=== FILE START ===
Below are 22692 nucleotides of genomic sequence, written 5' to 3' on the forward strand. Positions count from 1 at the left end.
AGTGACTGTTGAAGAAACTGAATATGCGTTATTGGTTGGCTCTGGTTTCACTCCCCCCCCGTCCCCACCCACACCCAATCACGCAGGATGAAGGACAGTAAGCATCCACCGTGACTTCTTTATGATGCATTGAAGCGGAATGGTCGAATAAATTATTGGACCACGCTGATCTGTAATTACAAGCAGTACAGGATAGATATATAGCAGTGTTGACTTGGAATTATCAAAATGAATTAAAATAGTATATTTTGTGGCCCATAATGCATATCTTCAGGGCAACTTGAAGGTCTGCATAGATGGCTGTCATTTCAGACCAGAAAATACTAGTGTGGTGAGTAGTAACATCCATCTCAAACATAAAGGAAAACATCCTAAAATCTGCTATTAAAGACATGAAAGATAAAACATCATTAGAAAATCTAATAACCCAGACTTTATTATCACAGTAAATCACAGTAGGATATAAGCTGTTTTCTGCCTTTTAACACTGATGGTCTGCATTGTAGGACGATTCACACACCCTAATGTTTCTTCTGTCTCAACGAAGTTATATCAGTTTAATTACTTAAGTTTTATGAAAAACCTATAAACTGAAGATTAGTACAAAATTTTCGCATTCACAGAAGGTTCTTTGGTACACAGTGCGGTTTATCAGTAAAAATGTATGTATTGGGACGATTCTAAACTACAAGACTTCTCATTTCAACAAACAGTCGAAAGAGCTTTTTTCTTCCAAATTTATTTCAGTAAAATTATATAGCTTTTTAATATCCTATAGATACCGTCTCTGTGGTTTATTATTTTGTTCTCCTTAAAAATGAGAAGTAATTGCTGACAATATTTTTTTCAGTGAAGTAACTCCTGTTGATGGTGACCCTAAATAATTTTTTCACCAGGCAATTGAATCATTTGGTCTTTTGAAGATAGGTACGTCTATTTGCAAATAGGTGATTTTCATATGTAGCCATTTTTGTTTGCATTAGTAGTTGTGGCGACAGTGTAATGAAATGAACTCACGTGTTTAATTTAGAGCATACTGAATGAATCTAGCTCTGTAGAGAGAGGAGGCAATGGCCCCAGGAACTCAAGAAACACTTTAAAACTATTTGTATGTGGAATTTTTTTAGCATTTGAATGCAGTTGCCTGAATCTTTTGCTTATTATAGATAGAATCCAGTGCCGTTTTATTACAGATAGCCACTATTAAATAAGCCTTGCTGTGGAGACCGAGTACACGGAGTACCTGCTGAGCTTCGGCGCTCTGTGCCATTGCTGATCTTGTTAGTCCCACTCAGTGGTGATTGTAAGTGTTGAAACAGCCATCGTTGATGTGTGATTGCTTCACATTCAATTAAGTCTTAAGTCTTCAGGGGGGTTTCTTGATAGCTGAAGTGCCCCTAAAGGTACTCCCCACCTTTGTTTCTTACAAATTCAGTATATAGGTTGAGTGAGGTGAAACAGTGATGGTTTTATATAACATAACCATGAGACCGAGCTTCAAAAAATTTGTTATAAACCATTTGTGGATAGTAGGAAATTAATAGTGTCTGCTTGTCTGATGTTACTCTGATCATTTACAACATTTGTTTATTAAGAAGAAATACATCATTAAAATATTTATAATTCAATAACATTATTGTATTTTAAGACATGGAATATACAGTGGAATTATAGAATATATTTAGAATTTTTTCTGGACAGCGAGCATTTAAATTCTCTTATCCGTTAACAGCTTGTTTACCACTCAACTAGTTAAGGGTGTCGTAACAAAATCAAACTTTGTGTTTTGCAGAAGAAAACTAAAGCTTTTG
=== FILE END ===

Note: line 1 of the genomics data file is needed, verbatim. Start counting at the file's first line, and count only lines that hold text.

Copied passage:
Below are 22692 nucleotides of genomic sequence, written 5' to 3' on the forward strand. Positions count from 1 at the left end.